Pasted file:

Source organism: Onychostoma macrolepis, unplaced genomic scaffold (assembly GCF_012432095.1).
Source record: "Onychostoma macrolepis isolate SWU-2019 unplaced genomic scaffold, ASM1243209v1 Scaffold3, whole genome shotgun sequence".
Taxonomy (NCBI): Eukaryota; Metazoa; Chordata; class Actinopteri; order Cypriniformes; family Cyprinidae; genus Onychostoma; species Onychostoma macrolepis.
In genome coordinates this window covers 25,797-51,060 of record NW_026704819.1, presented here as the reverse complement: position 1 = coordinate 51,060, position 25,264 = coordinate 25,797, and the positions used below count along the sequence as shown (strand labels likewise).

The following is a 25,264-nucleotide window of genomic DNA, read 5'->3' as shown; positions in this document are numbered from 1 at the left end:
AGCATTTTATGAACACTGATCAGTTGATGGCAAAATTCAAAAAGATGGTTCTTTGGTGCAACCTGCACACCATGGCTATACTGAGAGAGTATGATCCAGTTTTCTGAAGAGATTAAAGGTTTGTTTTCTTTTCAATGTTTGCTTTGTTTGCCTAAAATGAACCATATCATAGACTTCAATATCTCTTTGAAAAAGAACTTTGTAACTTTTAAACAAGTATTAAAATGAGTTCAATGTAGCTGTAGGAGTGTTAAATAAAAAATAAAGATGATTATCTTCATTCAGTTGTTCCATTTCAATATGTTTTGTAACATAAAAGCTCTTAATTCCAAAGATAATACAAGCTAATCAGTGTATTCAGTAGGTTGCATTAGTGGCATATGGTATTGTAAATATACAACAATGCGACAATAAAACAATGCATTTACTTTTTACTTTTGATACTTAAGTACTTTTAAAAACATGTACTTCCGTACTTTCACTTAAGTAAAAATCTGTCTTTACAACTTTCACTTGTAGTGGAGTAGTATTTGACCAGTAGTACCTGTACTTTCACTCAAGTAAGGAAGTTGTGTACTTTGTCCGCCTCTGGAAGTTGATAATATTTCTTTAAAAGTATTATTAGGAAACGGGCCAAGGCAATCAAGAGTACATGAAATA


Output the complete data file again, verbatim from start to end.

Source organism: Onychostoma macrolepis, unplaced genomic scaffold (assembly GCF_012432095.1).
Source record: "Onychostoma macrolepis isolate SWU-2019 unplaced genomic scaffold, ASM1243209v1 Scaffold3, whole genome shotgun sequence".
Taxonomy (NCBI): Eukaryota; Metazoa; Chordata; class Actinopteri; order Cypriniformes; family Cyprinidae; genus Onychostoma; species Onychostoma macrolepis.
In genome coordinates this window covers 25,797-51,060 of record NW_026704819.1, presented here as the reverse complement: position 1 = coordinate 51,060, position 25,264 = coordinate 25,797, and the positions used below count along the sequence as shown (strand labels likewise).

The following is a 25,264-nucleotide window of genomic DNA, read 5'->3' as shown; positions in this document are numbered from 1 at the left end:
AGCATTTTATGAACACTGATCAGTTGATGGCAAAATTCAAAAAGATGGTTCTTTGGTGCAACCTGCACACCATGGCTATACTGAGAGAGTATGATCCAGTTTTCTGAAGAGATTAAAGGTTTGTTTTCTTTTCAATGTTTGCTTTGTTTGCCTAAAATGAACCATATCATAGACTTCAATATCTCTTTGAAAAAGAACTTTGTAACTTTTAAACAAGTATTAAAATGAGTTCAATGTAGCTGTAGGAGTGTTAAATAAAAAATAAAGATGATTATCTTCATTCAGTTGTTCCATTTCAATATGTTTTGTAACATAAAAGCTCTTAATTCCAAAGATAATACAAGCTAATCAGTGTATTCAGTAGGTTGCATTAGTGGCATATGGTATTGTAAATATACAACAATGCGACAATAAAACAATGCATTTACTTTTTACTTTTGATACTTAAGTACTTTTAAAAACATGTACTTCCGTACTTTCACTTAAGTAAAAATCTGTCTTTACAACTTTCACTTGTAGTGGAGTAGTATTTGACCAGTAGTACCTGTACTTTCACTCAAGTAAGGAAGTTGTGTACTTTGTCCGCCTCTGGAAGTTGATAATATTTCTTTAAAAGTATTATTAGGAAACGGGCCAAGGCAATCAAGAGTACATGAAATA